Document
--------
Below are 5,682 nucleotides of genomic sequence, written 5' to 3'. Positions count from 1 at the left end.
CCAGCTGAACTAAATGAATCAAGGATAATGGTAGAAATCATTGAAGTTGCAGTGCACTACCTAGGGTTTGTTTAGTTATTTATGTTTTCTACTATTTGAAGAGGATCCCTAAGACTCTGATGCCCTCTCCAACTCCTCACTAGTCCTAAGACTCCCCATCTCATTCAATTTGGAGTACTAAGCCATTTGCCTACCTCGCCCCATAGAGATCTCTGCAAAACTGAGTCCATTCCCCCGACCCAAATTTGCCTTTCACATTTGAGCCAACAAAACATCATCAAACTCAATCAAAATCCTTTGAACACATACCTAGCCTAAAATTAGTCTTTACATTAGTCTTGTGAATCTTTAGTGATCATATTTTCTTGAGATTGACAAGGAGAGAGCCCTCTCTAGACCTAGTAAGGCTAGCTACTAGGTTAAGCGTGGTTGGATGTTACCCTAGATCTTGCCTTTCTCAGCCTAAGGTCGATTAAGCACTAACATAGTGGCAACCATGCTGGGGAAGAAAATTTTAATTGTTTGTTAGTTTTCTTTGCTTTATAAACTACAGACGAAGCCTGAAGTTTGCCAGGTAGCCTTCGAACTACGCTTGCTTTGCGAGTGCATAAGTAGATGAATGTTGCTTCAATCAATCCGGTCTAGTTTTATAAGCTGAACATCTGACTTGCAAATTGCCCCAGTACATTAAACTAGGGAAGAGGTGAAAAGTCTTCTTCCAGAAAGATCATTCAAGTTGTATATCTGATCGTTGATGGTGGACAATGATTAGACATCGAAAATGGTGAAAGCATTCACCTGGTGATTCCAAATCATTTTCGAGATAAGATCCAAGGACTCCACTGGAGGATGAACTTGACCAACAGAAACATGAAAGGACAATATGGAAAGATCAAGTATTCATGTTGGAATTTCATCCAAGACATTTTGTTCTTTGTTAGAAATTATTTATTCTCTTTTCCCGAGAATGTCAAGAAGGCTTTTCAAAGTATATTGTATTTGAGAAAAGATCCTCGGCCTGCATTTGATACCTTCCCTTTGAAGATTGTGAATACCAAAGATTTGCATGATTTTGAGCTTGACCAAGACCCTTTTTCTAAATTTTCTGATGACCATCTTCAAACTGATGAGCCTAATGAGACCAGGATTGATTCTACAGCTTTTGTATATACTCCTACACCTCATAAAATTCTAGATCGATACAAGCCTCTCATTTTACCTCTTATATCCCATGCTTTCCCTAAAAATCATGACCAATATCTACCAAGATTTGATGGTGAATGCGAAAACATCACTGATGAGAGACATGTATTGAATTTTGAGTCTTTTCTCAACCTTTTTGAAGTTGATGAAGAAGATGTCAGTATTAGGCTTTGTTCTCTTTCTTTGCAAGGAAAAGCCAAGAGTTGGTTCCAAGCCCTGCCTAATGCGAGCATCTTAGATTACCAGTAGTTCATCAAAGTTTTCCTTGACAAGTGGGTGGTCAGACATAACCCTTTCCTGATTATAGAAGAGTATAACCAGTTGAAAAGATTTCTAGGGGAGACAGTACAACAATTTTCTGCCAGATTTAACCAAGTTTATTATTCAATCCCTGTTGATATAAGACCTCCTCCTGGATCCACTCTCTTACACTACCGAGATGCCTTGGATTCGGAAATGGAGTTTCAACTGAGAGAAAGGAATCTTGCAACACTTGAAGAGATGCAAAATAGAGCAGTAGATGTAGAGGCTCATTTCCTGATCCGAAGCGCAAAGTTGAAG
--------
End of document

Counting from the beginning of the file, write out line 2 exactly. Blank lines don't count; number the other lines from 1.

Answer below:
CCAGCTGAACTAAATGAATCAAGGATAATGGTAGAAATCATTGAAGTTGCAGTGCACTACCTAGGGTTTGTTTAGTTATTTATGTTTTCTACTATTTGAAGAGGATCCCTAAGACTCTGATGCCCTCTCCAACTCCTCACTAGTCCTAAGACTCCCCATCTCATTCAATTTGGAGTACTAAGCCATTTGCCTACCTCGCCCCATAGAGATCTCTGCAAAACTGAGTCCATTCCCCCGACCCAAATTTGCCTTTCACATTTGAGCCAACAAAACATCATCAAACTCAATCAAAATCCTTTGAACACATACCTAGCCTAAAATTAGTCTTTACATTAGTCTTGTGAATCTTTAGTGATCATATTTTCTTGAGATTGACAAGGAGAGAGCCCTCTCTAGACCTAGTAAGGCTAGCTACTAGGTTAAGCGTGGTTGGATGTTACCCTAGATCTTGCCTTTCTCAGCCTAAGGTCGATTAAGCACTAACATAGTGGCAACCATGCTGGGGAAGAAAATTTTAATTGTTTGTTAGTTTTCTTTGCTTTATAAACTACAGACGAAGCCTGAAGTTTGCCAGGTAGCCTTCGAACTACGCTTGCTTTGCGAGTGCATAAGTAGATGAATGTTGCTTCAATCAATCCGGTCTAGTTTTATAAGCTGAACATCTGACTTGCAAATTGCCCCAGTACATTAAACTAGGGAAGAGGTGAAAAGTCTTCTTCCAGAAAGATCATTCAAGTTGTATATCTGATCGTTGATGGTGGACAATGATTAGACATCGAAAATGGTGAAAGCATTCACCTGGTGATTCCAAATCATTTTCGAGATAAGATCCAAGGACTCCACTGGAGGATGAACTTGACCAACAGAAACATGAAAGGACAATATGGAAAGATCAAGTATTCATGTTGGAATTTCATCCAAGACATTTTGTTCTTTGTTAGAAATTATTTATTCTCTTTTCCCGAGAATGTCAAGAAGGCTTTTCAAAGTATATTGTATTTGAGAAAAGATCCTCGGCCTGCATTTGATACCTTCCCTTTGAAGATTGTGAATACCAAAGATTTGCATGATTTTGAGCTTGACCAAGACCCTTTTTCTAAATTTTCTGATGACCATCTTCAAACTGATGAGCCTAATGAGACCAGGATTGATTCTACAGCTTTTGTATATACTCCTACACCTCATAAAATTCTAGATCGATACAAGCCTCTCATTTTACCTCTTATATCCCATGCTTTCCCTAAAAATCATGACCAATATCTACCAAGATTTGATGGTGAATGCGAAAACATCACTGATGAGAGACATGTATTGAATTTTGAGTCTTTTCTCAACCTTTTTGAAGTTGATGAAGAAGATGTCAGTATTAGGCTTTGTTCTCTTTCTTTGCAAGGAAAAGCCAAGAGTTGGTTCCAAGCCCTGCCTAATGCGAGCATCTTAGATTACCAGTAGTTCATCAAAGTTTTCCTTGACAAGTGGGTGGTCAGACATAACCCTTTCCTGATTATAGAAGAGTATAACCAGTTGAAAAGATTTCTAGGGGAGACAGTACAACAATTTTCTGCCAGATTTAACCAAGTTTATTATTCAATCCCTGTTGATATAAGACCTCCTCCTGGATCCACTCTCTTACACTACCGAGATGCCTTGGATTCGGAAATGGAGTTTCAACTGAGAGAAAGGAATCTTGCAACACTTGAAGAGATGCAAAATAGAGCAGTAGATGTAGAGGCTCATTTCCTGATCCGAAGCGCAAAGTTGAAG